Terrorism is not new, and while separating modern ‘Jihadism’ from ‘faith’ is understandable, it is ultimately irresponsible. Islamic terrorism is targeting Christianity, as well as other religious groups, and Western Civilisation. Many Muslims are appalled by news that a group of Australian muslims planned mass murder, and so it is only right that politicians are careful with their language. At the same time, as long as the social ‘left’ play games with political correctness, they will only add weight to the extreme ‘right’, as the world is seeing in the United States at the moment. In my opinion both spectrums are dangerous to a healthy pluralist society, as both insist on a flawed moral absolutism.
Undoubtedly, people congregated at St Paul’s Cathedral yesterday for different reasons: as an act of defiance, to show solidarity, as well as for marking the birth of the world’s Saviour. All these reasons have a place, but there is something true and symbolic about the message of Jesus Christ breaking through threats of violence.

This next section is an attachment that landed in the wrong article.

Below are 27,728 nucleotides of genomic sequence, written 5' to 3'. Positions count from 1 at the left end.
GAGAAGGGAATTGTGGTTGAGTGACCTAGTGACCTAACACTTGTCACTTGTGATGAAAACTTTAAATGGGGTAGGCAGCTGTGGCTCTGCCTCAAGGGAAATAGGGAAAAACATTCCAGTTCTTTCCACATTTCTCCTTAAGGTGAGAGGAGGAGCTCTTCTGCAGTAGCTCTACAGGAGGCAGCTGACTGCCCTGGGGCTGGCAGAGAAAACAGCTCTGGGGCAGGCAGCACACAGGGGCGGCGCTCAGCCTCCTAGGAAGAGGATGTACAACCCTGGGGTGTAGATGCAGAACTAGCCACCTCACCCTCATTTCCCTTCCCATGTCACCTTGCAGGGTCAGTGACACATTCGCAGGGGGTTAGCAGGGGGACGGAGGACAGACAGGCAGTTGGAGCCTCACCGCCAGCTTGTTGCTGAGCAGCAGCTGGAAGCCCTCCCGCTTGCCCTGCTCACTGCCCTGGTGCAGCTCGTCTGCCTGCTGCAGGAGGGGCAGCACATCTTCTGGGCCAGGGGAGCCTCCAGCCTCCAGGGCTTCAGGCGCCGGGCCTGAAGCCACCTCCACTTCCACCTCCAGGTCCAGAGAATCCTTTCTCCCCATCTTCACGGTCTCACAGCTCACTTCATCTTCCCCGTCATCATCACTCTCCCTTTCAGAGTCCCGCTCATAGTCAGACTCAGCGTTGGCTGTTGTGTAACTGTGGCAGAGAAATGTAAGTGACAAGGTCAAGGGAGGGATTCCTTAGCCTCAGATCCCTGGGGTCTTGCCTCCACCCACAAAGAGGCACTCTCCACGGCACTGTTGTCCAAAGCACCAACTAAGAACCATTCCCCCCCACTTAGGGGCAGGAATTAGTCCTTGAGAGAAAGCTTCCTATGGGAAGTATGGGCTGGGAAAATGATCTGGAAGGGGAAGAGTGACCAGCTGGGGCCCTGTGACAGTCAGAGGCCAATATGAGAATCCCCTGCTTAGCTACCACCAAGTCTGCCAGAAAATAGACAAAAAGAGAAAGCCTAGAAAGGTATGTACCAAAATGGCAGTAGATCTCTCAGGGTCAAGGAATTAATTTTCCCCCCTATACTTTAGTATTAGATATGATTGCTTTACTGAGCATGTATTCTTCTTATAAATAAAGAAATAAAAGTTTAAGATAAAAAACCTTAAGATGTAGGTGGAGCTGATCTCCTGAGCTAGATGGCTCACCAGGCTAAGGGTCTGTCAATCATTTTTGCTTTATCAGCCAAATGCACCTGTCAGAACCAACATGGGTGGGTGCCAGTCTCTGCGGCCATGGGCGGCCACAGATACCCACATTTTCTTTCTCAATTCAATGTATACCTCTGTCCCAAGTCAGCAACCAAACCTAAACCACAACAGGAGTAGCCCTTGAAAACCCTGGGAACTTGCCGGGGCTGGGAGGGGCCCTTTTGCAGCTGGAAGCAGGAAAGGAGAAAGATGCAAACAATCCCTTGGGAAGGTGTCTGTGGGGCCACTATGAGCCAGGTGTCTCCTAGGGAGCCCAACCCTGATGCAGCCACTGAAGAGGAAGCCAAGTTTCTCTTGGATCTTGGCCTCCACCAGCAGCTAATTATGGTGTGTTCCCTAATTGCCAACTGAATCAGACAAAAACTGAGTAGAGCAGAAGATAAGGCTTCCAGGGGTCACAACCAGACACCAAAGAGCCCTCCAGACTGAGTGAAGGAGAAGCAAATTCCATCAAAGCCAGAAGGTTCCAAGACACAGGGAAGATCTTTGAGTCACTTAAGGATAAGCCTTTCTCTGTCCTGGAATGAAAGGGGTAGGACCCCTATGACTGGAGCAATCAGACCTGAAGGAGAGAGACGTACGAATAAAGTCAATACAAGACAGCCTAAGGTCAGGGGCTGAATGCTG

The message that resonated around the Gothic walls of St Paul’s and in hundreds of churches across Melbourne this Christmas is one of the incarnation, how God broke through a world of human hostility, even amidst State attempts to kill the new born child. At Mentone Baptist with a congregation overflowing into the hall, we sang of this most extraordinary wonder,
‘True God of true God, Light from Light Eternal,
lo, he shuns not the Virgin’s womb;
Son of the Father, begotten not created’
Today in Melbourne, the same city we love and that yesterday celebrated the birth of Jesus Christ, is once again teaming with people, somewhat sluggish from overeating but eager to fill shopping bags with deals. It’s the Boxing Day sale day! While not denigrating the pursuit of a great sales price, to fill again Santa’s sack that was emptied only one day earlier, suggests a certain proclivity toward toys and clothes and other stuff.